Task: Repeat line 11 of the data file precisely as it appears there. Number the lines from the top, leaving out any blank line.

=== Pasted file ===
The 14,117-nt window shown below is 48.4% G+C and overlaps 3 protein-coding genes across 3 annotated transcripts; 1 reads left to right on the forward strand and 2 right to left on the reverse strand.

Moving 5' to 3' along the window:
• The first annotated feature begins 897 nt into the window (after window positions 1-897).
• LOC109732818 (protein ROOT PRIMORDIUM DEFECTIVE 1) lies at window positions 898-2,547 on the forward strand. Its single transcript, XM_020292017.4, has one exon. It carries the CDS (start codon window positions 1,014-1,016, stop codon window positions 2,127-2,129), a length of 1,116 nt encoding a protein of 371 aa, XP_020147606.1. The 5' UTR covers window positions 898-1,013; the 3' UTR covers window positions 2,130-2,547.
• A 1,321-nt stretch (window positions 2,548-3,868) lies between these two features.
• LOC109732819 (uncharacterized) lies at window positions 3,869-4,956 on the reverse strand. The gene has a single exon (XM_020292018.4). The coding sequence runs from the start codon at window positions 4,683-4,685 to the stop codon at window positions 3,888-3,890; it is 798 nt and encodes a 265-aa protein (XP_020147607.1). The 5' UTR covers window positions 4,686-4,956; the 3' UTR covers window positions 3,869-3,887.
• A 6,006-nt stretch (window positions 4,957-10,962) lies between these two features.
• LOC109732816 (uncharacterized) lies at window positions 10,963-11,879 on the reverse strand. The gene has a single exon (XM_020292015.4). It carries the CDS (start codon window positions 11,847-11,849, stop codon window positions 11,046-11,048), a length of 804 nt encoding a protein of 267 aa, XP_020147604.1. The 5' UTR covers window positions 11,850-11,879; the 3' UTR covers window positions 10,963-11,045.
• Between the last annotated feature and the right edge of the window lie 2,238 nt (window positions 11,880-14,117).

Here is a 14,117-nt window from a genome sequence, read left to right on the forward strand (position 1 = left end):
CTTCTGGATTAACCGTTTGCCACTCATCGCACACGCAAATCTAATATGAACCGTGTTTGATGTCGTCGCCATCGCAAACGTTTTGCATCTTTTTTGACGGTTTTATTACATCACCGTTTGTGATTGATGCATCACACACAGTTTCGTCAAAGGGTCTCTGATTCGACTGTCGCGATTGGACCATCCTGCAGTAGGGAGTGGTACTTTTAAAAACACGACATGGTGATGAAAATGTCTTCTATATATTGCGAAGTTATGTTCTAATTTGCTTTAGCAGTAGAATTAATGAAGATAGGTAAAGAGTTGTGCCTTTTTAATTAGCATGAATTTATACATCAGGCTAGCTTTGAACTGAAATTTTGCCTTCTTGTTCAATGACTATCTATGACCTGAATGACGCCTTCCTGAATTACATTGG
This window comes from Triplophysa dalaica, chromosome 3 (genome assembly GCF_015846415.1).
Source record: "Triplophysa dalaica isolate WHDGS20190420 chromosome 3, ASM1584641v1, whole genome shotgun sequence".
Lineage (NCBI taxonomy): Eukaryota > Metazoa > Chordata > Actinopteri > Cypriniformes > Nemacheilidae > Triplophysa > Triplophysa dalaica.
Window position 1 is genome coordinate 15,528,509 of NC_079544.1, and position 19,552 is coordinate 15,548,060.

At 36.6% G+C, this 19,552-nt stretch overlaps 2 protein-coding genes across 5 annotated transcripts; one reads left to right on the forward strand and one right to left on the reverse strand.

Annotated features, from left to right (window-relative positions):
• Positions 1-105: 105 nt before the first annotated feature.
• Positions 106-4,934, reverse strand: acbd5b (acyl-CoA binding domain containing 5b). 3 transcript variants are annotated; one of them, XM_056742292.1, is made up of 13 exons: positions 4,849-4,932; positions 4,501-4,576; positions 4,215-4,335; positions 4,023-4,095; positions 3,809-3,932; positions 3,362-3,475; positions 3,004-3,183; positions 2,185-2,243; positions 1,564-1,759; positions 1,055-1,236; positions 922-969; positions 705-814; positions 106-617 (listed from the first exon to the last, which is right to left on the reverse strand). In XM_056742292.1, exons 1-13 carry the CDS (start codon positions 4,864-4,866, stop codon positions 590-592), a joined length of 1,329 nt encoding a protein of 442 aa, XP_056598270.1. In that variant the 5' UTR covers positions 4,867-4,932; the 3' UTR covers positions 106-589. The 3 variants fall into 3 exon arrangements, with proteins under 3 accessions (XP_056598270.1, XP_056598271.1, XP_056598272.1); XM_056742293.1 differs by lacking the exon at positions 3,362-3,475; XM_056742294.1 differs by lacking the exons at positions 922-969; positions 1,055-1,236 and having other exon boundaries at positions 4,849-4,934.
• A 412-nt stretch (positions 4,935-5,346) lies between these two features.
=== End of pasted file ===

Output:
CTTCTGGATTAACCGTTTGCCACTCATCGCACACGCAAATCTAATATGAACCGTGTTTGATGTCGTCGCCATCGCAAACGTTTTGCATCTTTTTTGACGGTTTTATTACATCACCGTTTGTGATTGATGCATCACACACAGTTTCGTCAAAGGGTCTCTGATTCGACTGTCGCGATTGGACCATCCTGCAGTAGGGAGTGGTACTTTTAAAAACACGACATGGTGATGAAAATGTCTTCTATATATTGCGAAGTTATGTTCTAATTTGCTTTAGCAGTAGAATTAATGAAGATAGGTAAAGAGTTGTGCCTTTTTAATTAGCATGAATTTATACATCAGGCTAGCTTTGAACTGAAATTTTGCCTTCTTGTTCAATGACTATCTATGACCTGAATGACGCCTTCCTGAATTACATTGG